Surfside’s police department was never exactly “Miami Vice” though it shares Collins Avenue and the Atlantic Ocean. Certainly the seaside town is not today’s “Hawaii Five-0,” either.
Indestructible commanders like Steve McGarrett are not chasing perps by leaping across rooftops in choreographed pursuit or defusing bombs that could wipe out a whole state.
Sure enough, former Surfside Police Chief Terrill Williamson once told the Miami Herald that police training in the community north of Miami Beach, population about 6,000, stressed citizen assistance.
“The little things help keep you professional. I think they’re just as important as making arrests,” Williamson told the Herald in 1982 — 20 years into his career with the department.
One of his first initiatives as chief was to institute a walk-and-ride program where patrol officers would drive to an area and then patrol on foot. “We want to have close contact and high visibility with the residents,” Williamson said in 1984. “We want to find out what these people think, what ideas they have about police.”
Williamson, who died at 80 on Feb. 1, presided over Surfside for 36 years, the last 16 as police chief of the 23-member force before his retirement in 1998. He worked under six chiefs and 12 town managers before earning the top post. When he joined the department in 1962, he was 26, the youngest man on the force.
Williamson left with a personnel file packed with commendations from residents for his service, according to the Herald in 1997. Williamson was president of the Dade County Association of Chiefs of Police two years earlier, in 1995.
The oddest strike against Williamson? He enjoyed tuna melts — sans cheese — at the former Sheldon’s Drugs, a once popular lunch counter hangout on Harding Avenue.
Naturally, table mates would point out that without cheese, it’s not a tuna melt. “That’s what they keep telling me,” Williamson would respond in between bites of the hot sandwich.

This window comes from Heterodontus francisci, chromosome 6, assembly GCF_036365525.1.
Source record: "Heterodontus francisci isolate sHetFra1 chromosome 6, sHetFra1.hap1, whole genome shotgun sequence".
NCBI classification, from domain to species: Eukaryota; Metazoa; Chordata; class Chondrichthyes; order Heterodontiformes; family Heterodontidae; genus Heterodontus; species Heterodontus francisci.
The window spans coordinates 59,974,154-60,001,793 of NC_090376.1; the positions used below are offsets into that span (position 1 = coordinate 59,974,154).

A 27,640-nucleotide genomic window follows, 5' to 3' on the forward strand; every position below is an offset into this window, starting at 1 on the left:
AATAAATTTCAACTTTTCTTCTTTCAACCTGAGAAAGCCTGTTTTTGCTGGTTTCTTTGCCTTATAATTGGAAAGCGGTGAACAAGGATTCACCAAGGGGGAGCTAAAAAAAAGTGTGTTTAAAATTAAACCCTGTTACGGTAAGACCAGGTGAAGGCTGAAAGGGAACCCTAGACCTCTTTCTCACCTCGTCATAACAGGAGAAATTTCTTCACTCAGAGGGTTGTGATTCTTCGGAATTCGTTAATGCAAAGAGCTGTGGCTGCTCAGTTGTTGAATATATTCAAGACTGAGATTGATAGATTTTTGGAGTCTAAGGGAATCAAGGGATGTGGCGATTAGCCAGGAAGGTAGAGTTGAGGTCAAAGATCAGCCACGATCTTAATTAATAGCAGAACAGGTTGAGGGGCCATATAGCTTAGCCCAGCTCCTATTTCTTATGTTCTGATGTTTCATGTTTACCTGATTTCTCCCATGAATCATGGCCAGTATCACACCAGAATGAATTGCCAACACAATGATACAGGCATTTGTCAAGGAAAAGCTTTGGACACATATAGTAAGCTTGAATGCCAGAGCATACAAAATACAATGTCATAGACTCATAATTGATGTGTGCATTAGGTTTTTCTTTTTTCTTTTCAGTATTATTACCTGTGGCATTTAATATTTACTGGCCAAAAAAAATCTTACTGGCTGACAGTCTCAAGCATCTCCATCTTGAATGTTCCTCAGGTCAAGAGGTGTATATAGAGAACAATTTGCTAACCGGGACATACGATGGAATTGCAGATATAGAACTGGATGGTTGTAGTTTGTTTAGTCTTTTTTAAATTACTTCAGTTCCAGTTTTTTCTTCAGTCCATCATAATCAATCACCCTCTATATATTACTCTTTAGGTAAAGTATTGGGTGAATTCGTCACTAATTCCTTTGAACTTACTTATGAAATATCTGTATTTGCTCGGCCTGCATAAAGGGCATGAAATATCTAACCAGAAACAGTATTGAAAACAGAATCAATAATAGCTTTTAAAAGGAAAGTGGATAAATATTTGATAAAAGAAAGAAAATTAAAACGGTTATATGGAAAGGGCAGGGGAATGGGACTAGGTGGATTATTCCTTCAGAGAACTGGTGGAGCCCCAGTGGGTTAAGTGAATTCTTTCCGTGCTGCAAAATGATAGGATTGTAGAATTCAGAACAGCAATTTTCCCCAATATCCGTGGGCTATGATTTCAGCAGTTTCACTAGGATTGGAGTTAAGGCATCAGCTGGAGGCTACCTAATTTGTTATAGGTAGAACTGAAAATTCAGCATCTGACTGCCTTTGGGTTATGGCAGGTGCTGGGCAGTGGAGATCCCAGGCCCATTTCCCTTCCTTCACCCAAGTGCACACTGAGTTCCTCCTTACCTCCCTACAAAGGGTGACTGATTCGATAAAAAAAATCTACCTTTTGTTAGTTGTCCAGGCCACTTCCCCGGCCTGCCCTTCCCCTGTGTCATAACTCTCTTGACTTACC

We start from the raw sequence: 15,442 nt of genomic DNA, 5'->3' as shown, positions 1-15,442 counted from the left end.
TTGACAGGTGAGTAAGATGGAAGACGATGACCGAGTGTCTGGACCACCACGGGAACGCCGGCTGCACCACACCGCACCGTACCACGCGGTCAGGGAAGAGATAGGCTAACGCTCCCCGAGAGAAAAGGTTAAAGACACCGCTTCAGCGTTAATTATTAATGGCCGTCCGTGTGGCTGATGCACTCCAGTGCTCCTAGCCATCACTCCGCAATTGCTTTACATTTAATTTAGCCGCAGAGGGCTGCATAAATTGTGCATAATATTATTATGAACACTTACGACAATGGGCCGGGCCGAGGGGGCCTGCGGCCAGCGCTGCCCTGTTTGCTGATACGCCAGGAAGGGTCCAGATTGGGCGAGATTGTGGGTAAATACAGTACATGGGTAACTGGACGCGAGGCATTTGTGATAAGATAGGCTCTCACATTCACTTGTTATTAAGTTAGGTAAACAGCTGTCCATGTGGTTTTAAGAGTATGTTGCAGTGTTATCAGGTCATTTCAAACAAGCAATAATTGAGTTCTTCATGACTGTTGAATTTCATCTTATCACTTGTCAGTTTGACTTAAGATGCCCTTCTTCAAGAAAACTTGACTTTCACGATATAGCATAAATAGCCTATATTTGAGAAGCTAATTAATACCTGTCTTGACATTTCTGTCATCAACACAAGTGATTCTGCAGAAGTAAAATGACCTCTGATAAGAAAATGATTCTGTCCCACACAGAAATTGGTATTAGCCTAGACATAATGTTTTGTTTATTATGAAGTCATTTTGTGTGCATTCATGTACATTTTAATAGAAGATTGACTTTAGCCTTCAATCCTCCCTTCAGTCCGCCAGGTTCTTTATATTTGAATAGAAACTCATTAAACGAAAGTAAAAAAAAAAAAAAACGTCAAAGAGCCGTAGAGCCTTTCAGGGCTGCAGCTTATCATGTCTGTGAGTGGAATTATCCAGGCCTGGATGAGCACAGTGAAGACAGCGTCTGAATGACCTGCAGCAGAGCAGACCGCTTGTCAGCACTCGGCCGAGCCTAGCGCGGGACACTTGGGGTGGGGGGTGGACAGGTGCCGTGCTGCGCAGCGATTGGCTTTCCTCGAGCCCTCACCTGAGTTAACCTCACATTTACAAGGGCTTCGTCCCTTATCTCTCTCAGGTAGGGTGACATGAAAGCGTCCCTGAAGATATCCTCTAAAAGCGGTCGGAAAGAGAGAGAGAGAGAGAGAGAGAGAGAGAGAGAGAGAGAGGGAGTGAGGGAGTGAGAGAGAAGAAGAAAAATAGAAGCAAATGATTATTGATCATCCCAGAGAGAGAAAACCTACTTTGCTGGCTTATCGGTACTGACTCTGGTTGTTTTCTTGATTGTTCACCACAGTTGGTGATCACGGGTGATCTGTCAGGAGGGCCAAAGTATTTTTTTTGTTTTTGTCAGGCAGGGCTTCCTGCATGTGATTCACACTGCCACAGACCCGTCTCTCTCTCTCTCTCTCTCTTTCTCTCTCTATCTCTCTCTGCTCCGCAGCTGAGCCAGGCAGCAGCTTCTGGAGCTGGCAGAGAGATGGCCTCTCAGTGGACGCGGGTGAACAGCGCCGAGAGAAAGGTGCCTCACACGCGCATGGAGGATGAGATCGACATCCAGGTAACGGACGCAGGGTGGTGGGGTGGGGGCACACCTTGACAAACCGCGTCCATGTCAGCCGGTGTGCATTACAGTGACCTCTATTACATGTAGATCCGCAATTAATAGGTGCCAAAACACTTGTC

“Chief Williamson served the people of the town with outstanding devotion, integrity and success during his long career here,” former Surfside mayor and attorney Paul Novack said in an email to city officials and the Herald earlier this month.
Williamson, a native of Hialeah who lived in Miami Gardens, born June 4, 1936, and graduated from Miami Edison High School. He earned his associate degree in criminal justice from Miami Dade College while walking a beat in Biscayne Park and earned his bachelor’s in the field from the former Biscayne College (now St. Thomas University).
Williamson had his modern McGarrett-like moments, though.
In a 1982 bust, he was the only officer fast enough to catch a loitering suspect who had been on the run for more than an hour along Harding Avenue. The subject, an undocumented immigrant from Honduras, was immediately deported. In 1995, one of Williamson’s officers arrested a man who had 21 tightly wrapped kilos of cocaine under a blanket on a truck’s back seat. Street value: $1.2 million.
“It’s not what you call an average bust for Surfside,” Williamson told the Herald. It was the biggest bust he’d seen during his three-decade tenure. Williamson was also the first responder to arrive at the scene following the March 1966 kidnapping of Surfside resident Danny Goldman, a 17-year-old Miami Beach Senior High senior. Goldman was never found. The nearly 51-year-old case remains unsolved.
Williamson is survived by his wife, Gertrude Williamson; children Trudy Waters, Teresa, Terrill and Todd Williamson; and grandchildren Dale, Steve, Tonya and Keven. Services were held.